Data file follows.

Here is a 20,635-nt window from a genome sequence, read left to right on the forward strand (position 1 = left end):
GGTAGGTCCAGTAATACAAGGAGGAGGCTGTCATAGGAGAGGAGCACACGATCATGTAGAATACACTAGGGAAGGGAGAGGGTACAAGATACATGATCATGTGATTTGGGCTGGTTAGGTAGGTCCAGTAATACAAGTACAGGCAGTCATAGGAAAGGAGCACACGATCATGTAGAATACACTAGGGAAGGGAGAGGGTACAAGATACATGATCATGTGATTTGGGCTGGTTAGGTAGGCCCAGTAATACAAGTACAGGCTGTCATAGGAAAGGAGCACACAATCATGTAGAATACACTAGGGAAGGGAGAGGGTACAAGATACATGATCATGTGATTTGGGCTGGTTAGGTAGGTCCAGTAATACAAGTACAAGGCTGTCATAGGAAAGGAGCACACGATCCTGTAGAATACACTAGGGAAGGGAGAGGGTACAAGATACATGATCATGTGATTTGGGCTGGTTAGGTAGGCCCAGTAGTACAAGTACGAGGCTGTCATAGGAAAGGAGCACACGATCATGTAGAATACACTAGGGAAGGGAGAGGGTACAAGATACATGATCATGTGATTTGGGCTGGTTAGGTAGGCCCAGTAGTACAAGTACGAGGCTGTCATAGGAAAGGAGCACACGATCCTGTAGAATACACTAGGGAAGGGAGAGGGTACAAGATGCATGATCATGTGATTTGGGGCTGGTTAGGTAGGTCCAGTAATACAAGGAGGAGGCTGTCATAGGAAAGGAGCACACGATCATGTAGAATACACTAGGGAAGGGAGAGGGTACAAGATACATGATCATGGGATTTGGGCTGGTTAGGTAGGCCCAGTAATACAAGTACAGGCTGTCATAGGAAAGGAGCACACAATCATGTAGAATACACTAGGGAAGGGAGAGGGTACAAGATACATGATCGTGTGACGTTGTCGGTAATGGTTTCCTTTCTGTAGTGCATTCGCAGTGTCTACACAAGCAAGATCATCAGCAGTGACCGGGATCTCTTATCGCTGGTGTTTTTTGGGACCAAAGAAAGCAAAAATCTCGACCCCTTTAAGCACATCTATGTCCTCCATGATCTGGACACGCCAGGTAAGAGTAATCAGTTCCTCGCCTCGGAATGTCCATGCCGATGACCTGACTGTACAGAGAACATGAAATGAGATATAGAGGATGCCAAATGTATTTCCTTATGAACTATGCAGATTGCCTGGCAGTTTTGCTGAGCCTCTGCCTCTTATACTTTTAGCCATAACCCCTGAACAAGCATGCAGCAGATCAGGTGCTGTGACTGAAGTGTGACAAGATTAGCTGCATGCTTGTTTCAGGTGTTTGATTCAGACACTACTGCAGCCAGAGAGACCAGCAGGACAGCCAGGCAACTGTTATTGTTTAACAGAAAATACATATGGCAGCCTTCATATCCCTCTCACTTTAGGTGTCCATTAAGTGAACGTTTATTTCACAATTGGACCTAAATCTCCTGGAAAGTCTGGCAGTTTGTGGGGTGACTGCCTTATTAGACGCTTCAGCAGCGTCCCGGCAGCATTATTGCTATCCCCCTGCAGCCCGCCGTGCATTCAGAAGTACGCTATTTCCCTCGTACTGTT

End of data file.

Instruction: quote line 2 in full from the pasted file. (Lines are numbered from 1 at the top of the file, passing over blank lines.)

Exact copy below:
GGTAGGTCCAGTAATACAAGGAGGAGGCTGTCATAGGAGAGGAGCACACGATCATGTAGAATACACTAGGGAAGGGAGAGGGTACAAGATACATGATCATGTGATTTGGGCTGGTTAGGTAGGTCCAGTAATACAAGTACAGGCAGTCATAGGAAAGGAGCACACGATCATGTAGAATACACTAGGGAAGGGAGAGGGTACAAGATACATGATCATGTGATTTGGGCTGGTTAGGTAGGCCCAGTAATACAAGTACAGGCTGTCATAGGAAAGGAGCACACAATCATGTAGAATACACTAGGGAAGGGAGAGGGTACAAGATACATGATCATGTGATTTGGGCTGGTTAGGTAGGTCCAGTAATACAAGTACAAGGCTGTCATAGGAAAGGAGCACACGATCCTGTAGAATACACTAGGGAAGGGAGAGGGTACAAGATACATGATCATGTGATTTGGGCTGGTTAGGTAGGCCCAGTAGTACAAGTACGAGGCTGTCATAGGAAAGGAGCACACGATCATGTAGAATACACTAGGGAAGGGAGAGGGTACAAGATACATGATCATGTGATTTGGGCTGGTTAGGTAGGCCCAGTAGTACAAGTACGAGGCTGTCATAGGAAAGGAGCACACGATCCTGTAGAATACACTAGGGAAGGGAGAGGGTACAAGATGCATGATCATGTGATTTGGGGCTGGTTAGGTAGGTCCAGTAATACAAGGAGGAGGCTGTCATAGGAAAGGAGCACACGATCATGTAGAATACACTAGGGAAGGGAGAGGGTACAAGATACATGATCATGGGATTTGGGCTGGTTAGGTAGGCCCAGTAATACAAGTACAGGCTGTCATAGGAAAGGAGCACACAATCATGTAGAATACACTAGGGAAGGGAGAGGGTACAAGATACATGATCGTGTGACGTTGTCGGTAATGGTTTCCTTTCTGTAGTGCATTCGCAGTGTCTACACAAGCAAGATCATCAGCAGTGACCGGGATCTCTTATCGCTGGTGTTTTTTGGGACCAAAGAAAGCAAAAATCTCGACCCCTTTAAGCACATCTATGTCCTCCATGATCTGGACACGCCAGGTAAGAGTAATCAGTTCCTCGCCTCGGAATGTCCATGCCGATGACCTGACTGTACAGAGAACATGAAATGAGATATAGAGGATGCCAAATGTATTTCCTTATGAACTATGCAGATTGCCTGGCAGTTTTGCTGAGCCTCTGCCTCTTATACTTTTAGCCATAACCCCTGAACAAGCATGCAGCAGATCAGGTGCTGTGACTGAAGTGTGACAAGATTAGCTGCATGCTTGTTTCAGGTGTTTGATTCAGACACTACTGCAGCCAGAGAGACCAGCAGGACAGCCAGGCAACTGTTATTGTTTAACAGAAAATACATATGGCAGCCTTCATATCCCTCTCACTTTAGGTGTCCATTAAGTGAACGTTTATTTCACAATTGGACCTAAATCTCCTGGAAAGTCTGGCAGTTTGTGGGGTGACTGCCTTATTAGACGCTTCAGCAGCGTCCCGGCAGCATTATTGCTATCCCCCTGCAGCCCGCCGTGCATTCAGAAGTACGCTATTTCCCTCGTACTGTT